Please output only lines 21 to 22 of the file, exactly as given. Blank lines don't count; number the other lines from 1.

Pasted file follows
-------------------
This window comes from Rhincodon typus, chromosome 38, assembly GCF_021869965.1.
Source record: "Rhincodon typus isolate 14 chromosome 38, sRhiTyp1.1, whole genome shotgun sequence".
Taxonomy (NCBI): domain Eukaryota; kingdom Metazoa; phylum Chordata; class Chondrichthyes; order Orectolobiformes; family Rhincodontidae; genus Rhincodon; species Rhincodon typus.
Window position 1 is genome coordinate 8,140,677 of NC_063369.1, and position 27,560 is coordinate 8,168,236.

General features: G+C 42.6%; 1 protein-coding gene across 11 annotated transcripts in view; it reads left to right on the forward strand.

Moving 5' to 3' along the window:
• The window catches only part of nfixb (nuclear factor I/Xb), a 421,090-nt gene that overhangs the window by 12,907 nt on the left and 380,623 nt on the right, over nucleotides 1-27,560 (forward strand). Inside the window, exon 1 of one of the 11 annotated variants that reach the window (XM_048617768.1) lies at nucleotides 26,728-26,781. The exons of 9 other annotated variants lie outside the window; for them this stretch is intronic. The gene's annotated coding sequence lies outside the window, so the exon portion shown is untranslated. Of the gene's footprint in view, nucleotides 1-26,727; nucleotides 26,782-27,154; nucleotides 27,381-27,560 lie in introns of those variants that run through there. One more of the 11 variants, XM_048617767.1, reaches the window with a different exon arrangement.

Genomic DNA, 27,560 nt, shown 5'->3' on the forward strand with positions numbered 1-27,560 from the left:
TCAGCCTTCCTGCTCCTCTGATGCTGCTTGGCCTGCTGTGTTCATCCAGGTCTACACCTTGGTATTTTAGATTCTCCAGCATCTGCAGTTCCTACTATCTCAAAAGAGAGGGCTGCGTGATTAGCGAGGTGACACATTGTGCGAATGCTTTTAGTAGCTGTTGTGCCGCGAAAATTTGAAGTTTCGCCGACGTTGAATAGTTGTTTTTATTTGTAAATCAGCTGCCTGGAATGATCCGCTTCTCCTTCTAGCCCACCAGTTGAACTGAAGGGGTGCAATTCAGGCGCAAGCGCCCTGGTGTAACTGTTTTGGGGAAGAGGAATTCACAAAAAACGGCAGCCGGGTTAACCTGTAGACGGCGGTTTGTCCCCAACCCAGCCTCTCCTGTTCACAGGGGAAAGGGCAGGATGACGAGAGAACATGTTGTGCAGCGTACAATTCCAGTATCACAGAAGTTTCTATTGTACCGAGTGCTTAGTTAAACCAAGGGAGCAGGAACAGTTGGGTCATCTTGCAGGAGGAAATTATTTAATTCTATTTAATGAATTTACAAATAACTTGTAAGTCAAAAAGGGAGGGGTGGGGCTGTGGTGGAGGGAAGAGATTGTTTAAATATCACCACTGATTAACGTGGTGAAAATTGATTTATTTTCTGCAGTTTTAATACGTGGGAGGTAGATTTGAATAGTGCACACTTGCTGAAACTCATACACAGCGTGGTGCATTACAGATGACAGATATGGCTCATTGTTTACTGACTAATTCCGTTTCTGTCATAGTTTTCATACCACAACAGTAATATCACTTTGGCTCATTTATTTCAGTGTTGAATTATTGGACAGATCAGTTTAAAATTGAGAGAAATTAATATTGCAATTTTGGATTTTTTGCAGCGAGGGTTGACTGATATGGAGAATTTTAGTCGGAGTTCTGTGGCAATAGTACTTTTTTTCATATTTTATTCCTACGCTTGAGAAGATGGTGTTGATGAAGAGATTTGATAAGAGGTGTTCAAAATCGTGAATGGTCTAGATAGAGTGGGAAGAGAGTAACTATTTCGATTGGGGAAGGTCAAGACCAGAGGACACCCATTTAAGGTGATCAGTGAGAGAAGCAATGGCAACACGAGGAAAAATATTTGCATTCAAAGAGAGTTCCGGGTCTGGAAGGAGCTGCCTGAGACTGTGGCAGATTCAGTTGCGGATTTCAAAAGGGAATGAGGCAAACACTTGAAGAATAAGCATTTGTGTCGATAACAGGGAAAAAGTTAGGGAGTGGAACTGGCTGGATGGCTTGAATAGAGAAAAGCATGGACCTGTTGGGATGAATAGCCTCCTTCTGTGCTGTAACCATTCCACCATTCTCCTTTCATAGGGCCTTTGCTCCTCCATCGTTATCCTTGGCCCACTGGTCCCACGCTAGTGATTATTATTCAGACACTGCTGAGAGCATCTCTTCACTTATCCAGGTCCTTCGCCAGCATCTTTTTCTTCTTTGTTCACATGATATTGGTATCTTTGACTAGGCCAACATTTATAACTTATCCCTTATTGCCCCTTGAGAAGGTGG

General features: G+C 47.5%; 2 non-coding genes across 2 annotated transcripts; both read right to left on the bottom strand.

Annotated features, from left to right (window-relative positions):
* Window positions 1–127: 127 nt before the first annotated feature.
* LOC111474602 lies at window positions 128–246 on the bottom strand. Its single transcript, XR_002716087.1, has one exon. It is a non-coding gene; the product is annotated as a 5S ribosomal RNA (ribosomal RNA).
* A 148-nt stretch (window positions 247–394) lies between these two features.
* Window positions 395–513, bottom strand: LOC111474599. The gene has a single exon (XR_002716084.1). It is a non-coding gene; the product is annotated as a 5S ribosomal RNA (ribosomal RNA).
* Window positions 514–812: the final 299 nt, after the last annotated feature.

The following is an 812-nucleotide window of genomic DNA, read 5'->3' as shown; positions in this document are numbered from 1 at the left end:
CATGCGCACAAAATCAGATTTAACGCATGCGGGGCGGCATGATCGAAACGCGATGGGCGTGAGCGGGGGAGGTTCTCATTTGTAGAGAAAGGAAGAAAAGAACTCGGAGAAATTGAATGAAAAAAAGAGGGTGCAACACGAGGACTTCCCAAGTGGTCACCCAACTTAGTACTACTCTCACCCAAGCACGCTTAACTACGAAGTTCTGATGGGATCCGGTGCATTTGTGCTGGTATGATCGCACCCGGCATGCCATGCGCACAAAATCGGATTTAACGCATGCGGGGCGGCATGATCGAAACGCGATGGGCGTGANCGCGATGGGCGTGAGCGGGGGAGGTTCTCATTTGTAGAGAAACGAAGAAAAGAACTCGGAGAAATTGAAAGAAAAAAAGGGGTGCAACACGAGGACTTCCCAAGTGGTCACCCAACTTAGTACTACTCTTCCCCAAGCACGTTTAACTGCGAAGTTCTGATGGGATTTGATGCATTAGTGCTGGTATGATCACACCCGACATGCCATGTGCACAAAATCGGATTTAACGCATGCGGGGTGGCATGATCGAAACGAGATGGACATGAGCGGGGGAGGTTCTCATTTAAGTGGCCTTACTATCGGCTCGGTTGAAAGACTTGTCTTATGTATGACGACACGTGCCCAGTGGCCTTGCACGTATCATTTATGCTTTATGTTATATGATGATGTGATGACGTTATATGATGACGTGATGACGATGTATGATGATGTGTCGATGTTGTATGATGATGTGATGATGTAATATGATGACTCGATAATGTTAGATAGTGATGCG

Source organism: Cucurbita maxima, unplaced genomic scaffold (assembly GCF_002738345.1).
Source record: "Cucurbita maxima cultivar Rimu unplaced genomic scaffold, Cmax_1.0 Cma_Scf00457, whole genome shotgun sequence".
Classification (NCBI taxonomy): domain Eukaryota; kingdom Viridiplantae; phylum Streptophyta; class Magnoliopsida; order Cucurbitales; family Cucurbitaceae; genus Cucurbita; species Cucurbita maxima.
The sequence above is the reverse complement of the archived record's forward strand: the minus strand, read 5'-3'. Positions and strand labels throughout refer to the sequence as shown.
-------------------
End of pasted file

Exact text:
Classification (NCBI taxonomy): domain Eukaryota; kingdom Viridiplantae; phylum Streptophyta; class Magnoliopsida; order Cucurbitales; family Cucurbitaceae; genus Cucurbita; species Cucurbita maxima.
The sequence above is the reverse complement of the archived record's forward strand: the minus strand, read 5'-3'. Positions and strand labels throughout refer to the sequence as shown.